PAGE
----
Researchers said there are typically 62 new cases of epilepsy per 100,000 people each year.
That number rises to 122 per 100,000 for those who self-identify as Indigenous.
Dr. Jose Téllez-Zenteno, who led a team the epidemiologists and neurologists that conducted the study, said reasons for the higher rate remain unclear.
“Some other studies have shown higher rates of traumatic brain injury in Indigenous populations,” Téllez-Zenteno said of his team’s study published Thursday in Seizure: European Journal of Epilepsy.
“Head trauma is correlated with epilepsy, so, we think that’s one of the factors.”
Age can also play a factor.
While epilepsy can occur at any time, the U of S study found incidents increase with age, and health problems such as strokes, dementia and tumours can also increase the likelihood of epilepsy.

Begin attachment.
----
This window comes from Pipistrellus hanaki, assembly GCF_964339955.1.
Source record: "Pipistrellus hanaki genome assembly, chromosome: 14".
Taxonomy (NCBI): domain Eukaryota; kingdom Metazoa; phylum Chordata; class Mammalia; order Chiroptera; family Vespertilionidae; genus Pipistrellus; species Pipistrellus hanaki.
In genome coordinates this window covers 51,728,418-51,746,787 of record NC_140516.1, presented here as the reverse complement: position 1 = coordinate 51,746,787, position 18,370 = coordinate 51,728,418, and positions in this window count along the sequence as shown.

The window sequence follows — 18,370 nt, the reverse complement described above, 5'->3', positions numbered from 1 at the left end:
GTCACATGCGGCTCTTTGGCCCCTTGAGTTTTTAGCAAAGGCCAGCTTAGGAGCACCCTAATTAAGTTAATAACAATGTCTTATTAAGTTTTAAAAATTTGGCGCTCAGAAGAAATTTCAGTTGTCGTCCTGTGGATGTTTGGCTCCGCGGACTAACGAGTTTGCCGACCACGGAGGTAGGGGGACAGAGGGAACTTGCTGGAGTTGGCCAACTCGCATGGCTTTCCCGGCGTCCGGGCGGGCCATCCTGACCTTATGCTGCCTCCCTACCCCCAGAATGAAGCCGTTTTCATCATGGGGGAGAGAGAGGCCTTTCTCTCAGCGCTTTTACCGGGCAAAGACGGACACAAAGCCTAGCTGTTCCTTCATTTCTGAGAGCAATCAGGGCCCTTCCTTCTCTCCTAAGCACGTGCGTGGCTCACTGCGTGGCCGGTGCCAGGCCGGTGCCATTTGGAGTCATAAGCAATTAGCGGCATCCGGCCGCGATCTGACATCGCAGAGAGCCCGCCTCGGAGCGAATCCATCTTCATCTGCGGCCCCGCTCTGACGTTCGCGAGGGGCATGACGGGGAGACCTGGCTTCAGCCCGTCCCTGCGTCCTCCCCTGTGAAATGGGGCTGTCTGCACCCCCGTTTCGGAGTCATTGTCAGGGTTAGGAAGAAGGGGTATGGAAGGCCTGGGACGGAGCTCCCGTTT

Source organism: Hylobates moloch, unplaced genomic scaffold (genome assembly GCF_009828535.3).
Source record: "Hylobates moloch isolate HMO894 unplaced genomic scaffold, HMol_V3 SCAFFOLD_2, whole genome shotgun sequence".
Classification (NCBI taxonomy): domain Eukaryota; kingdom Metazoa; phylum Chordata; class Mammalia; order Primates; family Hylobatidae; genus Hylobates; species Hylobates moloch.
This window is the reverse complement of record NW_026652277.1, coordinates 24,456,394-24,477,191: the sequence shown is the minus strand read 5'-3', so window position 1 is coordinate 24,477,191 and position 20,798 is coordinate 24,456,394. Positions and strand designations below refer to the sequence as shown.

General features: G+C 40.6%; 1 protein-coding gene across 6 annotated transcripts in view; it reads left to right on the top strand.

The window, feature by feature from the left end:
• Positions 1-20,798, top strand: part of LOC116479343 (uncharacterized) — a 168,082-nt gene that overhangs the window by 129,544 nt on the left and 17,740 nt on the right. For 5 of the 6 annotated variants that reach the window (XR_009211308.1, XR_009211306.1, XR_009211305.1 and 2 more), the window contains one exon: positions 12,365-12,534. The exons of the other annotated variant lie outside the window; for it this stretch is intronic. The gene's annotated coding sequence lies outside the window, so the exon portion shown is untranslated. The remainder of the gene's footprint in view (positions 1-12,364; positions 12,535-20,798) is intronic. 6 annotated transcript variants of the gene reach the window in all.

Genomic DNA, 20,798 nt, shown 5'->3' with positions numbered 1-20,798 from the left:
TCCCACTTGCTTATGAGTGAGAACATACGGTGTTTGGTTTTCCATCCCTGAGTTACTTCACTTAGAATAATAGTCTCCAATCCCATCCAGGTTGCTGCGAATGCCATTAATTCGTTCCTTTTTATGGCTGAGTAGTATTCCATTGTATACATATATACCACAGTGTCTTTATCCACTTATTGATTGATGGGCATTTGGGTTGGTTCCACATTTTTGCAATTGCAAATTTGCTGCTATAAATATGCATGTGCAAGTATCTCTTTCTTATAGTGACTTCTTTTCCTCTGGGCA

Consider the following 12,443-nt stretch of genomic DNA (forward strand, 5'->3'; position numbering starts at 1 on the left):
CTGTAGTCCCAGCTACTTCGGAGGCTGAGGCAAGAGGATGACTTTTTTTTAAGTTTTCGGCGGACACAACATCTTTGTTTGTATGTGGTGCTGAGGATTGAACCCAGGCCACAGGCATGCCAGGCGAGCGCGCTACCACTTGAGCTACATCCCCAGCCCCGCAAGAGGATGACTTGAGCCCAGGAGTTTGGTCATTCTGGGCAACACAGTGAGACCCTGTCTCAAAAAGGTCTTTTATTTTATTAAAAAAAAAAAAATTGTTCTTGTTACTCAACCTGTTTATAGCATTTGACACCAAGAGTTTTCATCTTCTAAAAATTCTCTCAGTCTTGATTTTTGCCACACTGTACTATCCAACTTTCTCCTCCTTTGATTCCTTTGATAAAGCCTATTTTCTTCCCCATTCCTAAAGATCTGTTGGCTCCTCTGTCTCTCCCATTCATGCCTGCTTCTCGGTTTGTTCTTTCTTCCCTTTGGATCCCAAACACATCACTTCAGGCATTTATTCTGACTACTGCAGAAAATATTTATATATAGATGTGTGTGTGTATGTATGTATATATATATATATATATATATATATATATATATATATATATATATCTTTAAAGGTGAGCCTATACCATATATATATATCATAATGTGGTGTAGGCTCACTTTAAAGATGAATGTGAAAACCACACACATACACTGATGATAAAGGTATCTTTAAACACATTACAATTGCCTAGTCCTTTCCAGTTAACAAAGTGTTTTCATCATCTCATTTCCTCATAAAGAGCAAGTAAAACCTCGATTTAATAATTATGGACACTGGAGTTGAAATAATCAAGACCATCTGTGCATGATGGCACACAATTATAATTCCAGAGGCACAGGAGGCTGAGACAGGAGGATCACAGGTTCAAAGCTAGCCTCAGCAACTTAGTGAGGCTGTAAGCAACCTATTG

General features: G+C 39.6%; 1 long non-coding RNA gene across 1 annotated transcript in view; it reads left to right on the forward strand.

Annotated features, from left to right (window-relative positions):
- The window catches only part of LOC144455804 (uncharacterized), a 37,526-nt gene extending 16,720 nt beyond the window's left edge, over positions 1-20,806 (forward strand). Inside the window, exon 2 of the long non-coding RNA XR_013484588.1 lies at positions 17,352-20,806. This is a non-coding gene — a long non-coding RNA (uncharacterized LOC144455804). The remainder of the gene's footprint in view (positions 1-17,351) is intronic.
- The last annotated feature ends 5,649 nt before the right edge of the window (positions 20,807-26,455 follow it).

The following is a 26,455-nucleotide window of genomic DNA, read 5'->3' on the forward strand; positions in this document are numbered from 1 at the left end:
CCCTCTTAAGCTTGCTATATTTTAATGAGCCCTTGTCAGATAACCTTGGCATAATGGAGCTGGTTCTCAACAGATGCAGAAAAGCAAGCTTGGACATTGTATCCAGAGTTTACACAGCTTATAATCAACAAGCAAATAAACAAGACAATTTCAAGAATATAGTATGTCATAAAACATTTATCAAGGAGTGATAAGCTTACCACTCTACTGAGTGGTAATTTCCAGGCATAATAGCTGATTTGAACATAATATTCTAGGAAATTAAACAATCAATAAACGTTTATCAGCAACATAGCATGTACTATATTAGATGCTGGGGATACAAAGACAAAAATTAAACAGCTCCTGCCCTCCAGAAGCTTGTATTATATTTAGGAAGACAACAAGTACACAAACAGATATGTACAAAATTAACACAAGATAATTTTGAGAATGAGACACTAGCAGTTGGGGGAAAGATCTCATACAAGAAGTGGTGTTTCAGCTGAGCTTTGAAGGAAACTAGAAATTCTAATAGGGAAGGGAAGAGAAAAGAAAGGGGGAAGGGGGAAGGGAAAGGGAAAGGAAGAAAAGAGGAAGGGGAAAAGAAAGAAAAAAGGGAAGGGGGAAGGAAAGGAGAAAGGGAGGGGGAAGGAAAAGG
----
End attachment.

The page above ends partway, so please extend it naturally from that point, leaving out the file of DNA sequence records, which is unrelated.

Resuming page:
Socioeconomic circumstances and education may also pose differences in epilepsy risk.
Team members said more research is needed to understand the underlying reason for the higher epilepsy rate in Indigenous people.
“Until now, there has been very little epidemiology research done about Aboriginal peoples with epilepsy,” said Dr. Lizbeth Hernández-Ronquillo, one of the co-authors of the study.
“Epilepsy is the most common neurological condition worldwide, but there are numerous gaps in knowledge.”
Researchers used Saskatchewan health records from 2001 to 2010 to gather information on patients who were either hospitalized for epilepsy or had two physician visits with an epilepsy diagnosis.
The data was then age-adjusted to be representative of all of Canada.
The study also noted the incidence of epilepsy during the time-frame of the study declined in Canada, matching a trend of other countries with universal health-care.
“Epilepsy is a disease, like diabetes in that it can be treated – it can be cured or controlled,” Hernández-Ronquillo said.
The paper was also co-authored by U of S epidemiologist Dr. Lillian Thorpe and biostatistics Prof. Punam Pahwa.
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